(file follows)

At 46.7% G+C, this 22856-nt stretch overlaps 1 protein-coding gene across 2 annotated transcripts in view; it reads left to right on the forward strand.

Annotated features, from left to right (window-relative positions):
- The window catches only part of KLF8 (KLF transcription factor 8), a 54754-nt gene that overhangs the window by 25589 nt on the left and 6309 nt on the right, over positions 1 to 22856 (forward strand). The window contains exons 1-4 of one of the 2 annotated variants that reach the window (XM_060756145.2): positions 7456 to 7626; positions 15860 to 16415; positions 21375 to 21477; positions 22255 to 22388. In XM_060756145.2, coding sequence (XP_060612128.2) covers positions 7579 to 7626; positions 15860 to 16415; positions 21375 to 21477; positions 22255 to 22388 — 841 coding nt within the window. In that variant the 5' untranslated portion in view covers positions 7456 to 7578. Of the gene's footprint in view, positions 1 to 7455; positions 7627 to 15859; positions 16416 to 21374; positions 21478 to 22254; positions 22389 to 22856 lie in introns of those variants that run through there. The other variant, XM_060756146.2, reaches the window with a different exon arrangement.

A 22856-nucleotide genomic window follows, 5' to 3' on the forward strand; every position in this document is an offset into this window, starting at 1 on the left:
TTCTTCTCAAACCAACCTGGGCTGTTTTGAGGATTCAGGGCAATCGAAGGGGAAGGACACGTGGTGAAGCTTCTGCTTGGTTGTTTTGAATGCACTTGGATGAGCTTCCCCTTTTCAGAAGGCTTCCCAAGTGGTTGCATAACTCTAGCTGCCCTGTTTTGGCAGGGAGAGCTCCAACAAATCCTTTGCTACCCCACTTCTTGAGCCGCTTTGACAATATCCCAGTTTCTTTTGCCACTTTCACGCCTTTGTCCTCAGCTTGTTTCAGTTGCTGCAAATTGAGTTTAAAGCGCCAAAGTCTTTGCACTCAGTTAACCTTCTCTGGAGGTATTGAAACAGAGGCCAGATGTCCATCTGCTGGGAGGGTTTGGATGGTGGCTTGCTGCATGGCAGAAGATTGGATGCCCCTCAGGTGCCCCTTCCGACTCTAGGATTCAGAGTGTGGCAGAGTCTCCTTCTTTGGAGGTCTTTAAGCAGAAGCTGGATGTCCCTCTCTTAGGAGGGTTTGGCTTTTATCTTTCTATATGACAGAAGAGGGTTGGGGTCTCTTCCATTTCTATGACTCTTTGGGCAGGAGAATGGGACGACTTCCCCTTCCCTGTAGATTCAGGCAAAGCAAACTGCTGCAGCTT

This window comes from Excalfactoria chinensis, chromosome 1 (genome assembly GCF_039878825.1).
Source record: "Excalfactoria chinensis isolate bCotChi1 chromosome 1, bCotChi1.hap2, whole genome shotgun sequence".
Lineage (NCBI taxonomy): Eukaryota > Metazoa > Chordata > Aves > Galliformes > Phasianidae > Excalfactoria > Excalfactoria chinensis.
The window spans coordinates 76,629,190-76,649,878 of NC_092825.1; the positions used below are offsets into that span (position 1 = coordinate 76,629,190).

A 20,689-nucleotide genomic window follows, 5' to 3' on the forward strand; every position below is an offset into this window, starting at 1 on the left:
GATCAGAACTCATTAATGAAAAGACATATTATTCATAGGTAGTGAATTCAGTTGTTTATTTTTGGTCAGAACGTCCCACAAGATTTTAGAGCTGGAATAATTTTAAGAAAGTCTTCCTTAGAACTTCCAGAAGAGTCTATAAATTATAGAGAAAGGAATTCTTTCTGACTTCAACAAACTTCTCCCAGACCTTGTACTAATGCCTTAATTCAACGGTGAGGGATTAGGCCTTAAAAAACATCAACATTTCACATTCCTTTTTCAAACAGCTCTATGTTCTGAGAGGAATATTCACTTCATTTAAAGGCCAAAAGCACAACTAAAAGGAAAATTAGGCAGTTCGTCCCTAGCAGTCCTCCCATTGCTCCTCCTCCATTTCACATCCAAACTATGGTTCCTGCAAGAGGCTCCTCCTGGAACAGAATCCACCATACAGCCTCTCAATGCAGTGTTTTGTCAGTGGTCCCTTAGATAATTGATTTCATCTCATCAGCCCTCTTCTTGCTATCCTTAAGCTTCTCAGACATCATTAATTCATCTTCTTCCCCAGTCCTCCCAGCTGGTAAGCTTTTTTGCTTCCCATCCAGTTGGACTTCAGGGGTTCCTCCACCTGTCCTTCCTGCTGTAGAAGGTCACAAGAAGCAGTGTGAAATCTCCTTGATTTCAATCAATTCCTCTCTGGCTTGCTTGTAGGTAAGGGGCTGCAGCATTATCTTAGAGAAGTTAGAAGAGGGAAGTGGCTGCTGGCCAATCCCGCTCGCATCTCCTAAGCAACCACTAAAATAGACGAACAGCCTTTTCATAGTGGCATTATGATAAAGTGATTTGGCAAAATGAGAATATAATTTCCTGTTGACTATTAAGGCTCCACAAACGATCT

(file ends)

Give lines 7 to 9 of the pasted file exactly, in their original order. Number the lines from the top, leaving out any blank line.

Source record: "Excalfactoria chinensis isolate bCotChi1 chromosome 1, bCotChi1.hap2, whole genome shotgun sequence".
Lineage (NCBI taxonomy): Eukaryota > Metazoa > Chordata > Aves > Galliformes > Phasianidae > Excalfactoria > Excalfactoria chinensis.
The window spans coordinates 76,629,190-76,649,878 of NC_092825.1; the positions used below are offsets into that span (position 1 = coordinate 76,629,190).